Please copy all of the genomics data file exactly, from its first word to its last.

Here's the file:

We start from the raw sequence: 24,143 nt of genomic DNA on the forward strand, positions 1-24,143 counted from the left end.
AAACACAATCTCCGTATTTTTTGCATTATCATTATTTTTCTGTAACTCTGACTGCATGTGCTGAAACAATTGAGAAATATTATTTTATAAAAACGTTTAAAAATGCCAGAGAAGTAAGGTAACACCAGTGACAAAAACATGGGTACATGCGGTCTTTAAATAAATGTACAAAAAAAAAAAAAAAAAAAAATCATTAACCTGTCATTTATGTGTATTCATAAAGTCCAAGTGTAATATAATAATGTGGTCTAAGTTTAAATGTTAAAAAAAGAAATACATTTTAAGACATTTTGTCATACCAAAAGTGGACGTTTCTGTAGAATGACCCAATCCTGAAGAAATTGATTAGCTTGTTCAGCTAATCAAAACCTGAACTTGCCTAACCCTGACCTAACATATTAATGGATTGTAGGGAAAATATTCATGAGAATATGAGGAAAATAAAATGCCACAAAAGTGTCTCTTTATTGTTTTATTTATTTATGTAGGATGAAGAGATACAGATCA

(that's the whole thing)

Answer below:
We start from the raw sequence: 24,143 nt of genomic DNA on the forward strand, positions 1-24,143 counted from the left end.
AAACACAATCTCCGTATTTTTTGCATTATCATTATTTTTCTGTAACTCTGACTGCATGTGCTGAAACAATTGAGAAATATTATTTTATAAAAACGTTTAAAAATGCCAGAGAAGTAAGGTAACACCAGTGACAAAAACATGGGTACATGCGGTCTTTAAATAAATGTACAAAAAAAAAAAAAAAAAAAAATCATTAACCTGTCATTTATGTGTATTCATAAAGTCCAAGTGTAATATAATAATGTGGTCTAAGTTTAAATGTTAAAAAAAGAAATACATTTTAAGACATTTTGTCATACCAAAAGTGGACGTTTCTGTAGAATGACCCAATCCTGAAGAAATTGATTAGCTTGTTCAGCTAATCAAAACCTGAACTTGCCTAACCCTGACCTAACATATTAATGGATTGTAGGGAAAATATTCATGAGAATATGAGGAAAATAAAATGCCACAAAAGTGTCTCTTTATTGTTTTATTTATTTATGTAGGATGAAGAGATACAGATCA